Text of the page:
own true life creeping into my characters’ lives. But as I’ve grown as
a writer, I’ve learned to create unique characters that are their own
people and not so much an extension of their creator. : )

8. Tell us about the book you have out right now.
Remember to Forget is the first in the Clayburn Novels series from
Howard/Simon & Schuster. It’s my first attempt at allegory of new life
in Christ (although most readers won’t even be aware of the metaphor
until they read the discussion questions in the back of the book.) The
story asks the question, “What would it be like to have a chance to
begin our lives all over again, make better choices the second time
around, fix the mistakes we’ve made, and go on from there?”

Coming later this year is Within This Circle, the sequel to my first
novel, A Vow to Cherish. It was really a privilege to be able to
return to those first characters I ever created and tell “the rest of
the story.”

9. Do you have any advice for other writers?
You’ll hear it over and over again whenever you hear writers speak,
but I have to say it once more: Write the book of your heart, the book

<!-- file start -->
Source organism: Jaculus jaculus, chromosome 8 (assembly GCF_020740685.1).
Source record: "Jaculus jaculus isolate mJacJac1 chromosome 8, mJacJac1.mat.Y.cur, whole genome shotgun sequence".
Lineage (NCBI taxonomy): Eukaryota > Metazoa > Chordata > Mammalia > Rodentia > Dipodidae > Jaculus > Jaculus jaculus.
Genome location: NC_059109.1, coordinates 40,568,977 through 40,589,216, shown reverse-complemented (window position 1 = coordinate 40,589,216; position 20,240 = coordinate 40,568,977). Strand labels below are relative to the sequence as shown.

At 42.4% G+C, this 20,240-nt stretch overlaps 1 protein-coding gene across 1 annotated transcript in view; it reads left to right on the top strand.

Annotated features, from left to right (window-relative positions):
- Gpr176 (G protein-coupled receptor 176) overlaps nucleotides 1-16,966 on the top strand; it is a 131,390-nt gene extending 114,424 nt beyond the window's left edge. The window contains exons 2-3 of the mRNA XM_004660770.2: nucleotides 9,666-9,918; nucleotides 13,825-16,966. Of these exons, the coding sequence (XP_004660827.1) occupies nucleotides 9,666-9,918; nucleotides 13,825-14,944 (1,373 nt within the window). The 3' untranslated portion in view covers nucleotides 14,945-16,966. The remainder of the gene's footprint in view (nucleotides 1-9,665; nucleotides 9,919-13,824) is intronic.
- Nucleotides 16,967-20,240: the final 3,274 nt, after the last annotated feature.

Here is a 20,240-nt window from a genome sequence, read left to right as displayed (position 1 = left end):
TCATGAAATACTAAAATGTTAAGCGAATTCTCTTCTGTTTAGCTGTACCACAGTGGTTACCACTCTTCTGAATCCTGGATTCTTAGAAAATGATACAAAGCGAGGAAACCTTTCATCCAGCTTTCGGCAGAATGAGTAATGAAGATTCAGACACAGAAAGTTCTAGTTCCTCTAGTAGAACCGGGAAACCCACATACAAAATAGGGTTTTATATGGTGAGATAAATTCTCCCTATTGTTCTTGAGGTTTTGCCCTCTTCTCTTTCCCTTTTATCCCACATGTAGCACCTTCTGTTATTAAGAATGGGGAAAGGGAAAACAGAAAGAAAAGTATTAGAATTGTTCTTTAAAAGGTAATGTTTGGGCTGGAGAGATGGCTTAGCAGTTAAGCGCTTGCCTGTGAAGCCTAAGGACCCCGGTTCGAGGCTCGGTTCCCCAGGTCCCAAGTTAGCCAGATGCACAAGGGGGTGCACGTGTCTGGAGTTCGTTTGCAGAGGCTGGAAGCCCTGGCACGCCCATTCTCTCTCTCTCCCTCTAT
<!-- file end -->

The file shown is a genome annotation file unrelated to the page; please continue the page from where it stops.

God’s given you a passion for. If you do that, you can’t go wrong. But
along with that, don’t expect to get by on passion alone. A concert
pianist takes lessons and practices hour after hour. Good writers do
the same.

10. How important is faith in your books?
My stories are usually about people of faith in situations that test
their faith to its limits. So in that sense, faith plays a very large
role. Because I believe so strongly in God’s role in my life and in
the universe, it’s difficult not to make Him a big part of my stories.
And if my characters aren’t already people of faith, they are seekers,
who usually find faith in God by the end of the book. That’s what a
happy ending is all about in my estimation.

11. What themes do you like to write about?
WIthout my really planning for it to be, redemption seems to be the
underlying theme in most of my stories—how God can take something bad
and turn it into something beautiful. I also find forgiveness cropping
up as a theme quite often. And restoration. I like to explore
contemporary social issues in my books, and I think that’s part of the
reason those themes emerge.

12. What is your favorite book you’ve written and why?
That’s a tough question, but if I were forced to name just one, it
would probably be A Nest of Sparrows. Besides being a fairly unique
story line, I love my hero, Wade Sullivan, and the humor that came out
in that book through the children. I think another reason this book